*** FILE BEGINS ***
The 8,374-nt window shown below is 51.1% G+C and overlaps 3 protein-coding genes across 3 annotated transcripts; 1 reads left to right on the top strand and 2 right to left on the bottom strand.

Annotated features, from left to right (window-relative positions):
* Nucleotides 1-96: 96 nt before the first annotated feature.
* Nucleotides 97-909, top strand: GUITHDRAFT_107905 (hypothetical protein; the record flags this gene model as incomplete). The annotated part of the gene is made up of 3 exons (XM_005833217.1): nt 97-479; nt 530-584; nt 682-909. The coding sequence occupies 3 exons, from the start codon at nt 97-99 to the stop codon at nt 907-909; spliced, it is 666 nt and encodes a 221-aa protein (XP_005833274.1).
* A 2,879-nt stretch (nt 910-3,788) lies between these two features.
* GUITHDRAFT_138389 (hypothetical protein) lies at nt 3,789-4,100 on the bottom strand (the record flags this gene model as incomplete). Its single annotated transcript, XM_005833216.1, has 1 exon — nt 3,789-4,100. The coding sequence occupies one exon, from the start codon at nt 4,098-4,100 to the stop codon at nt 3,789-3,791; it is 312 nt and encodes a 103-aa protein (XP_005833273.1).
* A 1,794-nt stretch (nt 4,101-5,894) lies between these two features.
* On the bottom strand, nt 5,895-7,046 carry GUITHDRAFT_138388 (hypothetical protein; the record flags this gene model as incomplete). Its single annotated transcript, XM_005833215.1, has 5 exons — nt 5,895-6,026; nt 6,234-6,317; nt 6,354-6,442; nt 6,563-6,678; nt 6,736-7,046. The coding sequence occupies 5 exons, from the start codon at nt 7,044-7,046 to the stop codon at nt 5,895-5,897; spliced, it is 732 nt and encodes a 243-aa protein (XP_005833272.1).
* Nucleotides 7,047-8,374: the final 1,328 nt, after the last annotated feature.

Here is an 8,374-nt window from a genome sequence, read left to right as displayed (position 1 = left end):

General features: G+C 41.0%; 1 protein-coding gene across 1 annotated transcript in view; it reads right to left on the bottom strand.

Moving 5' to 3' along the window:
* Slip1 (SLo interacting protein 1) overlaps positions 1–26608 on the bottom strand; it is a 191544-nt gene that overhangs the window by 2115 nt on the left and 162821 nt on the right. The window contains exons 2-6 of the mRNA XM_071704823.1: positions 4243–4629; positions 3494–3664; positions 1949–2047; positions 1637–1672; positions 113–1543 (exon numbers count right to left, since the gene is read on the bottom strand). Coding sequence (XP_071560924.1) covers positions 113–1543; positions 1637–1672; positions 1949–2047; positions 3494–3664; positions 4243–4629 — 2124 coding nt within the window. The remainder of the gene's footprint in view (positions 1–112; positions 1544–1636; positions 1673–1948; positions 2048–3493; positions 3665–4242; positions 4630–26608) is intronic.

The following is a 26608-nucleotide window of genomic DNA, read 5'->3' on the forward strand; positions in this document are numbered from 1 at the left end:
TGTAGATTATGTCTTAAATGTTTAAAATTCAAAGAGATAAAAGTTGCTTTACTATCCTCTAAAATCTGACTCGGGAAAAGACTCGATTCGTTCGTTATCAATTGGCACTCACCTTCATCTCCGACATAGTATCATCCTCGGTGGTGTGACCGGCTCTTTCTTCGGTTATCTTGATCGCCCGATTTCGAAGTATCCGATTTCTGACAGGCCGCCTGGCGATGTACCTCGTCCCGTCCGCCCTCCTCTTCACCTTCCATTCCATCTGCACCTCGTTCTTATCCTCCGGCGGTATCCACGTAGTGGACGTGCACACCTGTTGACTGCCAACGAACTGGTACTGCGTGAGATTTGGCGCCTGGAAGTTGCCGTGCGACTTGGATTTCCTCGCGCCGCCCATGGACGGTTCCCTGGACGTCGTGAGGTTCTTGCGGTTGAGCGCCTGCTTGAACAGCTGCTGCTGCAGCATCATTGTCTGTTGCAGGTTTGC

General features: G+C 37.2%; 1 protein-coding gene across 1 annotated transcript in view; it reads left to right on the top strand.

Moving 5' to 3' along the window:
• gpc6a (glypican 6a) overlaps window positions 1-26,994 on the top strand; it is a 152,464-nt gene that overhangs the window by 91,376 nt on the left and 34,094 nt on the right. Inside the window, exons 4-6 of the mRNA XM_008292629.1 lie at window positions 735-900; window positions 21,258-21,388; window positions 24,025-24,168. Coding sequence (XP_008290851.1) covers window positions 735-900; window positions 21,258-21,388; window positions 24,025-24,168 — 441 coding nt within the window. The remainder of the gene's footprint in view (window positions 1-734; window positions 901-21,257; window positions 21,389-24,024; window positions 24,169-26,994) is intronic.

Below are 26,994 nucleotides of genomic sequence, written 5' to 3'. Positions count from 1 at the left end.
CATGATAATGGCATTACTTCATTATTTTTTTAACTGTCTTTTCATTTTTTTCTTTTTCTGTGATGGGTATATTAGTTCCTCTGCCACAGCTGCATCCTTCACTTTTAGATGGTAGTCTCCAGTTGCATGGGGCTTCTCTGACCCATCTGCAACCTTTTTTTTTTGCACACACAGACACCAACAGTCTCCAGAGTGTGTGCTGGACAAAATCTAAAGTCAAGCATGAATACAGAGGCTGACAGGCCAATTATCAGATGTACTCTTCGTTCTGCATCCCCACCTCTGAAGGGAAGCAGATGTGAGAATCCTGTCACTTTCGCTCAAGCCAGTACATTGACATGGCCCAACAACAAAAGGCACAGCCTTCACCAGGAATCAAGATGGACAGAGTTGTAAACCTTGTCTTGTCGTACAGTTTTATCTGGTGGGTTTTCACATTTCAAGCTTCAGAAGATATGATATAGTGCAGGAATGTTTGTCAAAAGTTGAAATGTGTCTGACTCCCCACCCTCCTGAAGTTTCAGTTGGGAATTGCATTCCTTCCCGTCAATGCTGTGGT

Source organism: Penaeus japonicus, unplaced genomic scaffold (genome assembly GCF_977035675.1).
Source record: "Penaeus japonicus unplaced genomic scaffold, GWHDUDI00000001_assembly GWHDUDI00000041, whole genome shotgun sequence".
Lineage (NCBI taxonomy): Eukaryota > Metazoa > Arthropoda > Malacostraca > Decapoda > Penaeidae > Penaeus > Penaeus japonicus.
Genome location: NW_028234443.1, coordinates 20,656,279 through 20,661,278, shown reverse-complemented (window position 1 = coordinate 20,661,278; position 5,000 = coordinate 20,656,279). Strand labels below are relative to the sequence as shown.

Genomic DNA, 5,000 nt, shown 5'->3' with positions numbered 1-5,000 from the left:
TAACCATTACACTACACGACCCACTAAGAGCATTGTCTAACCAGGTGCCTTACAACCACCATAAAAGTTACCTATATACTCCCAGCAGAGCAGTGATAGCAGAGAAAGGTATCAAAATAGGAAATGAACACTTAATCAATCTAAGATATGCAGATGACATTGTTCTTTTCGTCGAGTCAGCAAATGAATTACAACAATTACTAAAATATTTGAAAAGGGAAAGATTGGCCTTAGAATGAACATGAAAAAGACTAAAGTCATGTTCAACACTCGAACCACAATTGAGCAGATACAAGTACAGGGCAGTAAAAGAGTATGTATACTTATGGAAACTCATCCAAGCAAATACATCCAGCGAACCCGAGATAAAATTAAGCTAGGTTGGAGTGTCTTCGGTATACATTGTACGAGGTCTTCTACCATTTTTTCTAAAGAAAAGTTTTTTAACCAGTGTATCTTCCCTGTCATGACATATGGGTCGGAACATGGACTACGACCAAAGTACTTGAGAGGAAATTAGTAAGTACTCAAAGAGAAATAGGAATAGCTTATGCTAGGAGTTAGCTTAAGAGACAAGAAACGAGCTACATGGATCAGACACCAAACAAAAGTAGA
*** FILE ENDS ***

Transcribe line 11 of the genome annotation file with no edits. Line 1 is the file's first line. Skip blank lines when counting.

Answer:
General features: G+C 41.0%; 1 protein-coding gene across 1 annotated transcript in view; it reads right to left on the bottom strand.